He’s No Stone Face

Digs & Discoveries March/April 2018

(Courtesy Howard Williams)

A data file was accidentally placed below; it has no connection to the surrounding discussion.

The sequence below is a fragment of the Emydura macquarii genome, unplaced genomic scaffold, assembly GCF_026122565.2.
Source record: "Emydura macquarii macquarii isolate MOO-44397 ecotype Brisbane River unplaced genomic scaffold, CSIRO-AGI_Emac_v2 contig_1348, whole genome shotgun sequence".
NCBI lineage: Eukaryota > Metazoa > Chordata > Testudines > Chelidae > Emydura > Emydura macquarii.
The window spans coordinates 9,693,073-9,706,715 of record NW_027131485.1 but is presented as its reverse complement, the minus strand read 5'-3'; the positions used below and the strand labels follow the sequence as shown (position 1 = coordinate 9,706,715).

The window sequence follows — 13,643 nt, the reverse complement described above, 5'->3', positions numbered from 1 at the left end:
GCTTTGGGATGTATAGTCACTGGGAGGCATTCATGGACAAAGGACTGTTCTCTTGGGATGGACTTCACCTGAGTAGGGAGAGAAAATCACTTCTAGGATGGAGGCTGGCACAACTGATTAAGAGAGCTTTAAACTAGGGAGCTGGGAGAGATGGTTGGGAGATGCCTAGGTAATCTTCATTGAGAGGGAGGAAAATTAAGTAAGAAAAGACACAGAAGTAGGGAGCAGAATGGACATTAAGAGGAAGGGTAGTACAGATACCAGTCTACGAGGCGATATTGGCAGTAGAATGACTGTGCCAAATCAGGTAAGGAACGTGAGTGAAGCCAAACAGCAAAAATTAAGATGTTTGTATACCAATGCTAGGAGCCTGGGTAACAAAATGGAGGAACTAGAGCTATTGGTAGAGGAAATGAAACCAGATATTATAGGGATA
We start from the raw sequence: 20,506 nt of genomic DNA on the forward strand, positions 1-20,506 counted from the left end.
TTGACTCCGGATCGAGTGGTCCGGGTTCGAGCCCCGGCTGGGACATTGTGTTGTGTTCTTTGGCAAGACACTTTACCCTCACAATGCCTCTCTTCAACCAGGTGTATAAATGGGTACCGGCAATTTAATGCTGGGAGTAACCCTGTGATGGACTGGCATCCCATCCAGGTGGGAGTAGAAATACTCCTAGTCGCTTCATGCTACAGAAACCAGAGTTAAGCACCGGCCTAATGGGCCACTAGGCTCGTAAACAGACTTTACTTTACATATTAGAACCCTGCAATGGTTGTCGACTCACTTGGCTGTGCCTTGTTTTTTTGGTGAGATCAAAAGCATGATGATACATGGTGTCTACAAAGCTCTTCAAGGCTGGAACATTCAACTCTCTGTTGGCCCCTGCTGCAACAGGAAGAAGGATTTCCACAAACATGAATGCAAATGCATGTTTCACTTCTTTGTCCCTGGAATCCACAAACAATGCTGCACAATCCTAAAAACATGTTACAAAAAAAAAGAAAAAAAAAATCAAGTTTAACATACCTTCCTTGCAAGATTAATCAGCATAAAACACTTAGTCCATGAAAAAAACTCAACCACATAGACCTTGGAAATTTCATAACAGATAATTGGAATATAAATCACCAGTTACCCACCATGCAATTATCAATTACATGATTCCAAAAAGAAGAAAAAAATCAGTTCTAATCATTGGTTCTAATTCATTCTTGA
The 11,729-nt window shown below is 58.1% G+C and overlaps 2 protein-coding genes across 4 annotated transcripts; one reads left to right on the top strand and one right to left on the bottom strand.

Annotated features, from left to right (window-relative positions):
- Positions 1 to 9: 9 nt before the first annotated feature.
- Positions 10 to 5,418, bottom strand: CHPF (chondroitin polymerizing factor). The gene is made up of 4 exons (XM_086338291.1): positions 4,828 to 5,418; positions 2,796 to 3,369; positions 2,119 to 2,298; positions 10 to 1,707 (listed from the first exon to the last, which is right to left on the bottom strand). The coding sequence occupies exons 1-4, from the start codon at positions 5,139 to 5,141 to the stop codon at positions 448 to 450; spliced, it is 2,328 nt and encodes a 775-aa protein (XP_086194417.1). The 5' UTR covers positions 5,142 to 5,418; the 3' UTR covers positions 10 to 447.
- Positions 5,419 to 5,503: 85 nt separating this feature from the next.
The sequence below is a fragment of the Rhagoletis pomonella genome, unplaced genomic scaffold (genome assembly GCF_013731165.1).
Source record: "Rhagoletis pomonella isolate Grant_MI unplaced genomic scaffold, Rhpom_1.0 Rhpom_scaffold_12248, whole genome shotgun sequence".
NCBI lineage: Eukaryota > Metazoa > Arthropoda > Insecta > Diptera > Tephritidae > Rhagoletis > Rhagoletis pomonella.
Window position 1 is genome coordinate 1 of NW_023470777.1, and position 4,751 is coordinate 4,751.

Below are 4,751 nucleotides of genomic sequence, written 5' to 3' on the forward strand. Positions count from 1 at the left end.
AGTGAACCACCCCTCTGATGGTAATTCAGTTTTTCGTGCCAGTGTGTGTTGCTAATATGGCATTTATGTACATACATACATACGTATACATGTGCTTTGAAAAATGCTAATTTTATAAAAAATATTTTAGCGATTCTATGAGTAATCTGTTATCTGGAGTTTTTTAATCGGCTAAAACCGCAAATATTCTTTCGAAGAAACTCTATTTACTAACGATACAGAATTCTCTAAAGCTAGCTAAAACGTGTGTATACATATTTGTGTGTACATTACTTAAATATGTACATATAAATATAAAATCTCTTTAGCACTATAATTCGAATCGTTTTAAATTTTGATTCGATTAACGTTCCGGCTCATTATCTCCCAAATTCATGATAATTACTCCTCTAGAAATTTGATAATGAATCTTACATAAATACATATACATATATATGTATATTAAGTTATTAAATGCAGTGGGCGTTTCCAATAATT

A recently rediscovered fragment of an abbot’s grave slab from North Wales may offer an unusual glimpse of a medieval personality. University of Chester archaeologist Howard Williams analyzed the two-foot-long stone piece and found that it once lay atop the tomb of an abbot named Howel who led an important Welsh abbey around 1300. Williams notes that the slab depicts Howel in realistic fashion—rare for the period—and wearing a broad smile. “It’s eerie,” says Williams. “The vast majority of these medieval funerary monuments show somber-looking characters who are focused on prayer, not grinning as if for a graduation portrait.” Williams notes that Howel was abbot during the English conquest of Wales in 1283, which left his abbey severely damaged. Records suggest Howel was a power broker during the period and might have been seen as an important source of stability in the community. Williams speculates that the monks who fashioned the slab may have been trying to capture Abbot Howel’s reassuring character. “That smile might have communicated that sense of ‘keep calm and carry on,’” says Williams. In troubled times, perhaps the fond memory of a smiling abbot offered some comfort to the monks he left behind.